April 2, 2020
“The man who truly prayers,” wrote the fourth century monk Evagrios, “is the man who sees the place of God. This is what it means to be a theologian.”
This is lecture six in Wyoming Catholic College’s distance learning course “Into the Lenten Desert: Learning to Pray with the Medieval Masters” with Dr. Jason Baxter.
Following the example of St. Anthony, a steady stream of monks and hermits made their way into the Egyptian desert to seek God. Evagrios was among them, a so-called “desert father.”
In this lecture, Dr. Baxter looks at the writings of Evagrios and the sayings of the desert fathers in order to explain: “Praying with the Whole World: Evagrios and ‘Natural Contemplation.’”
March 31, 2020
“The conclusion of intelligent design flows naturally from the data itself—not from sacred books or sectarian beliefs,” writes biochemist Michael Behe in his book Darwin’s Black Box. “Inferring that biochemical systems were designed by an intelligent agent is a humdrum process that requires no new principles of logic or science. It comes simply from the hard work that biochemistry has done over the past forty years, combined with consideration of the way in which we reach conclusions of design every day.”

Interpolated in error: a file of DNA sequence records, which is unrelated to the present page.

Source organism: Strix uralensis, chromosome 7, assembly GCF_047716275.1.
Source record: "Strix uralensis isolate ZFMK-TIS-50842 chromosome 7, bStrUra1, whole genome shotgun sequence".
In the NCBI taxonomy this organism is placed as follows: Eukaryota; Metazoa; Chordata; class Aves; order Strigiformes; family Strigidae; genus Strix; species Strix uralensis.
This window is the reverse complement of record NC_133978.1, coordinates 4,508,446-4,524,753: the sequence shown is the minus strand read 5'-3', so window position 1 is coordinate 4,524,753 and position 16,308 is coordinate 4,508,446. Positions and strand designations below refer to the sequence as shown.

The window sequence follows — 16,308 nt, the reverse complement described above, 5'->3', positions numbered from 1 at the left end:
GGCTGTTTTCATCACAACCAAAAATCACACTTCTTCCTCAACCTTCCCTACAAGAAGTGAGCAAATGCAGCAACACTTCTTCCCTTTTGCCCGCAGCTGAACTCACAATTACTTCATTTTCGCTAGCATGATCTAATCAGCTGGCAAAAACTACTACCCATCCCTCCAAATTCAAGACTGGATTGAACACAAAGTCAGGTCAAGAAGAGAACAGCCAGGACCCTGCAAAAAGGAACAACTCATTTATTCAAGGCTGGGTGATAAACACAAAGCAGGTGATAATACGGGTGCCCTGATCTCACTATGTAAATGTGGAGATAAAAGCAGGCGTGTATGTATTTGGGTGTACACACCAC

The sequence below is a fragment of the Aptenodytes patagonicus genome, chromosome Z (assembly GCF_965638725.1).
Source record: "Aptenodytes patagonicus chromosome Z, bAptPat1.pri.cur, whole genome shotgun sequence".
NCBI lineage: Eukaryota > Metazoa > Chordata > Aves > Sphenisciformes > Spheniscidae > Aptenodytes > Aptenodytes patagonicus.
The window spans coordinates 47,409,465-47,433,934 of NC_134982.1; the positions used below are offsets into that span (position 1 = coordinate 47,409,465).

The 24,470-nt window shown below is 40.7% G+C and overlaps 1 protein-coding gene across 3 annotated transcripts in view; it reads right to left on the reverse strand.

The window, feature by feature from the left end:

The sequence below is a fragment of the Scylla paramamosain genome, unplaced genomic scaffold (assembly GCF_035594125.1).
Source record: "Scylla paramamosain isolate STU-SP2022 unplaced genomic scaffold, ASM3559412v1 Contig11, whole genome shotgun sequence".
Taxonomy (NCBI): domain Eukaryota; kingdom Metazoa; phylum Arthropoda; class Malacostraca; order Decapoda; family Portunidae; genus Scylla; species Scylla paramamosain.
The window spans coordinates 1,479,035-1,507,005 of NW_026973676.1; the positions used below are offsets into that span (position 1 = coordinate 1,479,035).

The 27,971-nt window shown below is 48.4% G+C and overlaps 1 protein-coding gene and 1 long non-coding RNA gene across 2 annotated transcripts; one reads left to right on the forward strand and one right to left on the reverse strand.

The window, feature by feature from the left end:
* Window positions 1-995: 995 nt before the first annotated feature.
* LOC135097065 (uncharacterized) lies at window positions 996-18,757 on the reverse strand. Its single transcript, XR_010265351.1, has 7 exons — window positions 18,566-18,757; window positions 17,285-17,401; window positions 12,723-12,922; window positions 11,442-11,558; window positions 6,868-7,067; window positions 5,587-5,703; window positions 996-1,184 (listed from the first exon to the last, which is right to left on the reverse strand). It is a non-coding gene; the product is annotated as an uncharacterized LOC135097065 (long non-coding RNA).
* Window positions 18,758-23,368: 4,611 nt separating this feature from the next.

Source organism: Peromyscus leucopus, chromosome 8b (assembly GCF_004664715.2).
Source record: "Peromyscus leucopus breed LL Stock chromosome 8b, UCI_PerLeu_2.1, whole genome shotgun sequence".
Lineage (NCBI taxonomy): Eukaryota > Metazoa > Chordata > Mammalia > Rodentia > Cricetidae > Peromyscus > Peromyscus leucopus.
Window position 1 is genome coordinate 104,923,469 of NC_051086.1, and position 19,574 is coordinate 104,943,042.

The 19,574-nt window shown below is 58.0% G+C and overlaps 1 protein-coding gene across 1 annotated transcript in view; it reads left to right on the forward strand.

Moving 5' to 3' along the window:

The science curriculum at Wyoming Catholic College pays close attention to the interaction between science, philosophy, and theology with the ultimate goal of achieving a coherent synthesis of faith and reason.
That includes looking long and hard at evolution and the various alternatives to time-plus-chance.
In Science 402, our seniors have just read Darwin’s Black Box and while they’ve been studying at home, they listened to this conversation between their professors, Dr. Scott Olsson and Dr. Jeremy Holmes about Behe’s argument.
March 26, 2020
It's been said that God created man in his own image and man kindly returned the favor.
While the Scripture tells us that God saves with his strong arm, most of us understand that this is metaphorical language. God has no arms, legs, hands, feet, eyes, or ears. We know God by analogy because God in His Being is beyond our comprehension. He remains a mystery.